It’s natural that animal loving has become synonymous with veganism, and it’s not something that animal rights organisations or activists have really tried to discourage. We often try to appeal to the love people have for animals to convince them to go vegan, and slogans like “love animals? Go vegan” are used very often. Most people like animals in some capacity, so it is an effective way to try to appeal to people. It does ring a little hollow for people who don’t have any real love for animals though, and can make them feel like veganism isn’t really something that’s for them, but this just isn’t the case.
What is being argued is that you have to be vegan to love animals, but not that you have to love animals to be vegan. Leaving animals off your plate and advocating for their rights is a loving thing to do, just as paying for someone to slaughter them is inconsistent with loving them, but that does not mean that if you do not love animals you should be okay with them being exploited and slaughtered. Vegans do tend to be animal lovers, but you can still be an active part of the community without having any particular affection towards animals, after all, vegans don’t just stop eating those animals which they like.
The very idea that veganism is something that only an animal lover should consider is a very strange one if you think it through. The implication here is that only someone who is really personally invested in animals would care if they are being hurt and killed unnecessarily, but we would never dream of making this argument about humans. Even if you are less likely to personally sacrifice for a stranger than you are for someone you know, it is hard to make any kind of moral argument that a person does not deserve to be treated well just because you don’t personally know or love them. A being’s fundamental rights should not be dependent on how you personally feel about them. In fact, in an ideal world these two things would have no correlation whatsoever.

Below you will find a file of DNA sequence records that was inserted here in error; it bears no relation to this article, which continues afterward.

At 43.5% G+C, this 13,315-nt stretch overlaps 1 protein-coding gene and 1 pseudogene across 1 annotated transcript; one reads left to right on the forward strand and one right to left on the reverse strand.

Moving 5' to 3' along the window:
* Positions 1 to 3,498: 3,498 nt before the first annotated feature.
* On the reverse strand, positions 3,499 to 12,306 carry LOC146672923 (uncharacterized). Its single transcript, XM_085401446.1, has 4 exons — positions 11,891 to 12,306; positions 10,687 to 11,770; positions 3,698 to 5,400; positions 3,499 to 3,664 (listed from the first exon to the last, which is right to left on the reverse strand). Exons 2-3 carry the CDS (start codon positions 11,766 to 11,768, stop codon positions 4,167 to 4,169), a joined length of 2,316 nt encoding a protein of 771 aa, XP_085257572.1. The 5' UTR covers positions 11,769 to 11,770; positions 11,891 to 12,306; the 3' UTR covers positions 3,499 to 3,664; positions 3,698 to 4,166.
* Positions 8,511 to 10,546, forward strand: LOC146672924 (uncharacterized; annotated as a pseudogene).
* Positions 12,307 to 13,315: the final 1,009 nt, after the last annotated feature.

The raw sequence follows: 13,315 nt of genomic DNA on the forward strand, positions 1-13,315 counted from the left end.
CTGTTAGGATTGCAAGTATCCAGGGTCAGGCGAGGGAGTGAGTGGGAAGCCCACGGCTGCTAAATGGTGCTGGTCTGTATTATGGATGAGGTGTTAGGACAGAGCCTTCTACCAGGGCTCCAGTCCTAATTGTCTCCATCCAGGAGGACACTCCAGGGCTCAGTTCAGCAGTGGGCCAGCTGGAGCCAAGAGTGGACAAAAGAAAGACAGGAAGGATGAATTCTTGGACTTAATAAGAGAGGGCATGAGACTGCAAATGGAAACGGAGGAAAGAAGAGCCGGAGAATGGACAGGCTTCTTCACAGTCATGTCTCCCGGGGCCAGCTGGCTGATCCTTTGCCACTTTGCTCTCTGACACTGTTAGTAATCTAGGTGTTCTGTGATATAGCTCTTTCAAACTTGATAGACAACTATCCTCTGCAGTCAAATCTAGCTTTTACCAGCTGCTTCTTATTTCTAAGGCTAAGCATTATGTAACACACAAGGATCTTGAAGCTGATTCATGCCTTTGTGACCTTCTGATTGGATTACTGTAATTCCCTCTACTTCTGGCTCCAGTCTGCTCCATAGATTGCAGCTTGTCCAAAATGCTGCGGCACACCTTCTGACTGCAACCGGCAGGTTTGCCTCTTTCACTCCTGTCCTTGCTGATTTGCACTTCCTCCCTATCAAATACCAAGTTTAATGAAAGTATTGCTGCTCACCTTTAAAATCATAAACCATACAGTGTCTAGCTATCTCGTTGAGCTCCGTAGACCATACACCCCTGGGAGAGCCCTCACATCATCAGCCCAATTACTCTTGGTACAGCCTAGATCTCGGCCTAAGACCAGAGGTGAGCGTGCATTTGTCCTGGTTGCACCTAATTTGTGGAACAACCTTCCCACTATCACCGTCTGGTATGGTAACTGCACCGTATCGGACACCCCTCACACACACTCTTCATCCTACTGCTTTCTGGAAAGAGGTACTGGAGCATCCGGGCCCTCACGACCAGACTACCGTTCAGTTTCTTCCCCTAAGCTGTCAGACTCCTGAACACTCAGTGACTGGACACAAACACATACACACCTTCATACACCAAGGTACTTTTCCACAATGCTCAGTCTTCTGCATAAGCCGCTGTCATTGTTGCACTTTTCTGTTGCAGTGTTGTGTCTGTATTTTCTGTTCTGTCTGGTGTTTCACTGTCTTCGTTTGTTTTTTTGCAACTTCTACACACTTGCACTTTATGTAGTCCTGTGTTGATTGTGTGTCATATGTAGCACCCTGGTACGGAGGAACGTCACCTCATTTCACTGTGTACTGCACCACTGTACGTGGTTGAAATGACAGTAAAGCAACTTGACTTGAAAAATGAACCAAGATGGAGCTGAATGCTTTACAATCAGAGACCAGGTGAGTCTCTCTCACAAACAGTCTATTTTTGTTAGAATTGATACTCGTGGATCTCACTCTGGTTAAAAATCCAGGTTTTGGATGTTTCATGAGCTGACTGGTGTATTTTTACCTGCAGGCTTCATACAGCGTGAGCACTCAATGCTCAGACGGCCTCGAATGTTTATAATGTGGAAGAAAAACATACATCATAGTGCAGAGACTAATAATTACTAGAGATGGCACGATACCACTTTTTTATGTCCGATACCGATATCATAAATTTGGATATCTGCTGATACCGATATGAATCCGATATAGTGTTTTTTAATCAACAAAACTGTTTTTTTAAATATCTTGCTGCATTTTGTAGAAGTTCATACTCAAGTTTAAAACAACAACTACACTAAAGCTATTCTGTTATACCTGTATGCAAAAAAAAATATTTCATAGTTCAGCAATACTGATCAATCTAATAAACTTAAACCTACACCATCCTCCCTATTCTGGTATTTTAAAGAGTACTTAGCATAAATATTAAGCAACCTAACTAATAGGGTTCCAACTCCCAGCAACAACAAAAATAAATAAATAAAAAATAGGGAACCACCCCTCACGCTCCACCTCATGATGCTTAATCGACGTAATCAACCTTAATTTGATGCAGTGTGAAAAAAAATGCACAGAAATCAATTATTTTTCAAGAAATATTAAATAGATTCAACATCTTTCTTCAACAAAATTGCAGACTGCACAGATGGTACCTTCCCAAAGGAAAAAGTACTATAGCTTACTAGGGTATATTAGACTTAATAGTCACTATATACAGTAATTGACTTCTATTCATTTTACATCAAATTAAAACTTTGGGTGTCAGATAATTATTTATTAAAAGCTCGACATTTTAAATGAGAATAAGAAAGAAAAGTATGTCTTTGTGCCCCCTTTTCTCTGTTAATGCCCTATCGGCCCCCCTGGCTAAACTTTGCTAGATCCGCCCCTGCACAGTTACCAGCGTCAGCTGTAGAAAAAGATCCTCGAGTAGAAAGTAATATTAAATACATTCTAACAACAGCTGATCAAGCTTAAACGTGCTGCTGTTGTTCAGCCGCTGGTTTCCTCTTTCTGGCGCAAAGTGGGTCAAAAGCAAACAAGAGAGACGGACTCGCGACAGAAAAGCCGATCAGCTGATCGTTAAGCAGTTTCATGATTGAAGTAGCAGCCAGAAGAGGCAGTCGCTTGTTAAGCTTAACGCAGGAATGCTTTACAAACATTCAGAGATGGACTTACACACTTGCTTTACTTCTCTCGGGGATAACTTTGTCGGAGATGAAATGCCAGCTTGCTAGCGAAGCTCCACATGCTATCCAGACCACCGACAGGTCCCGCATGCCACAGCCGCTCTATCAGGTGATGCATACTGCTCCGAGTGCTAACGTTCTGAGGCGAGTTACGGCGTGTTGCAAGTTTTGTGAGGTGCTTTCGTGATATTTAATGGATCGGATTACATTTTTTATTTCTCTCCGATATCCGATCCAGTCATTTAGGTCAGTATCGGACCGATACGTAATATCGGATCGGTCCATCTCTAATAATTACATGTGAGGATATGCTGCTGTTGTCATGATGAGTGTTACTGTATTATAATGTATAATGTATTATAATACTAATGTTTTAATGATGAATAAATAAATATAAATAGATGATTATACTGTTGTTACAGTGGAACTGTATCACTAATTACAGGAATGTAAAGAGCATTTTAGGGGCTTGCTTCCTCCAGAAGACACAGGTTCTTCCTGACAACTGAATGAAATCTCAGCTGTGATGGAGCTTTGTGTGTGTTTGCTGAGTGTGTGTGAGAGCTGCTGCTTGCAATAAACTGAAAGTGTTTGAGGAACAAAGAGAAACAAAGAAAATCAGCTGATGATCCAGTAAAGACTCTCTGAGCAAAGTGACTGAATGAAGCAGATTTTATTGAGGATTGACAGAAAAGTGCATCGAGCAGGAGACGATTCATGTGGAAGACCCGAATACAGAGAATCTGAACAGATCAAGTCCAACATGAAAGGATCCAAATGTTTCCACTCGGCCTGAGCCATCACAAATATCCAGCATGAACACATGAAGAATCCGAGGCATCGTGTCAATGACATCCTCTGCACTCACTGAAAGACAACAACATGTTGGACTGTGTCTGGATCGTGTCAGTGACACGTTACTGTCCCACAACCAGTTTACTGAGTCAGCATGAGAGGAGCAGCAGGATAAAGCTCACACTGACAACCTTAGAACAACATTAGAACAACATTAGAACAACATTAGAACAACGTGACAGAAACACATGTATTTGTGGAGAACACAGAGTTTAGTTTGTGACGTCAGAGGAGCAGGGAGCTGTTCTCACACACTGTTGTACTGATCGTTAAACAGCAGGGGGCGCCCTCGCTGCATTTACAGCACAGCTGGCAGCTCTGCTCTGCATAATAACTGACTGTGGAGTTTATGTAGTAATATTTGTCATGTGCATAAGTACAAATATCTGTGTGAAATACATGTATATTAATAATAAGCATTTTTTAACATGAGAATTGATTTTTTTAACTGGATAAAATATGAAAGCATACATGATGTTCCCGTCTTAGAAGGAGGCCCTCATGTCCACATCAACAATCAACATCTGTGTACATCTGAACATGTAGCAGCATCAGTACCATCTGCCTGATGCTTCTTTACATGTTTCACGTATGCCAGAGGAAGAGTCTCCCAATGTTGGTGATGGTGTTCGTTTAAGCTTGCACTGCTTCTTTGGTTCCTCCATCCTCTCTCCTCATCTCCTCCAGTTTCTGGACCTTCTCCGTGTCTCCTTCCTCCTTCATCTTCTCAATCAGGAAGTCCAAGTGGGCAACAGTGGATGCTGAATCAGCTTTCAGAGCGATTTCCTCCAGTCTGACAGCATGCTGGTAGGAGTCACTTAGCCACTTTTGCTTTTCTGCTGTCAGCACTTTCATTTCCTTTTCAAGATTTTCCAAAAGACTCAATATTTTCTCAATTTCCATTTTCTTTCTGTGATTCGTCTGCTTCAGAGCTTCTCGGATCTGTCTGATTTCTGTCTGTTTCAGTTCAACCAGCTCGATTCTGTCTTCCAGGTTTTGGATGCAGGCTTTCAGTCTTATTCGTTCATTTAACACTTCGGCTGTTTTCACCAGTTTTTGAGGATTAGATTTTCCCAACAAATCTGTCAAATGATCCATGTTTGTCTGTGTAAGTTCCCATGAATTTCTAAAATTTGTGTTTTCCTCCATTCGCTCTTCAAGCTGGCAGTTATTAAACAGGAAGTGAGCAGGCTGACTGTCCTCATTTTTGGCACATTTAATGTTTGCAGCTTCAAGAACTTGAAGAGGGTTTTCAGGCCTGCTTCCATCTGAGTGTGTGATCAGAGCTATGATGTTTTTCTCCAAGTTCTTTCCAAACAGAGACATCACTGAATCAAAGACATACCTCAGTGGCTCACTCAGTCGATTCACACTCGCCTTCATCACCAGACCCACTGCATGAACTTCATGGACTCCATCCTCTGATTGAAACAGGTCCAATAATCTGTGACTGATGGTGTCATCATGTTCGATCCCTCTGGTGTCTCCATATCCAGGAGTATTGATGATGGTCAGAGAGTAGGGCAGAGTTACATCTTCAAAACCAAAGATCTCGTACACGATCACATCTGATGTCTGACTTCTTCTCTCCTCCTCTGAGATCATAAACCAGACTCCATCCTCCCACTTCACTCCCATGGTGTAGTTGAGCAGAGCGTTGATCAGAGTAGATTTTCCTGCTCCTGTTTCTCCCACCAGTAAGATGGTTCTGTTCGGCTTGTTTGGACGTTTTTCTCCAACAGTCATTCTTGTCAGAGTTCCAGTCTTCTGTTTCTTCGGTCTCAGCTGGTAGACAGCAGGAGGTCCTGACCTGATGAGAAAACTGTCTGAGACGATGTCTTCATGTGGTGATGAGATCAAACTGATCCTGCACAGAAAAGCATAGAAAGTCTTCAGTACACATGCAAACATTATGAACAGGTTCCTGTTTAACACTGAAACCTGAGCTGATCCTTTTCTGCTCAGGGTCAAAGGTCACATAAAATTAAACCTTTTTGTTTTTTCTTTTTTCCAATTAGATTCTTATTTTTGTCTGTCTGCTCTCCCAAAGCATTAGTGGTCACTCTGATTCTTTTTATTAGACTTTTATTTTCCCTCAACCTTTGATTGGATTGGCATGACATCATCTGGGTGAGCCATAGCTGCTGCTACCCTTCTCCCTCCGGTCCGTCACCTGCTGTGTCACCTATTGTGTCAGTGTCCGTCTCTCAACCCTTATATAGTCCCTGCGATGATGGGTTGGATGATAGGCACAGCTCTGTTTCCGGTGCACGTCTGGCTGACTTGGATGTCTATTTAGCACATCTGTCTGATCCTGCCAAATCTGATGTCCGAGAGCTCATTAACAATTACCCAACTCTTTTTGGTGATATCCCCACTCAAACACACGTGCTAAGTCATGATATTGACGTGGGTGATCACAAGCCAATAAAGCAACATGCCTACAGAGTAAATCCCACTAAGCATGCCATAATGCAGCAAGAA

Veganism is defined as “a way of living which seeks to exclude, as far as is possible and practicable, all forms of exploitation of, and cruelty to, animals for food, clothing or any other purpose.” The essential belief behind this is that animals are not objects, they are sentient beings with needs and preferences which should be respected, and lives which are just as valuable as our own. This means that it is wrong to exploit the for our own personal gain, or to treat our desires as more important than their needs. None of this in any way requires us to love animals, and in fact I’d argue that it doesn’t even imply it. Veganism is a moral philosophy which can be arrived at intellectually, with no sentiment, emotion or connection to animals required.
Veganism can help us view our love of animals in a different light, and can make us feel closer to animals than ever before. Kafka once wrote about fish he could look at them in peace now that he didn’t eat them anymore, and I think that a lot of us can relate very strongly to that. We should still be careful though, because when we equate veganism with a love of animals it becomes easier to dismiss for people who just don’t care about animals at all. Veganism is not some generous sacrifice we perform on behalf of animals because we love them, it is the minimum moral requirement for how we should treat fellow sentient beings, regardless of how we personally feel about them.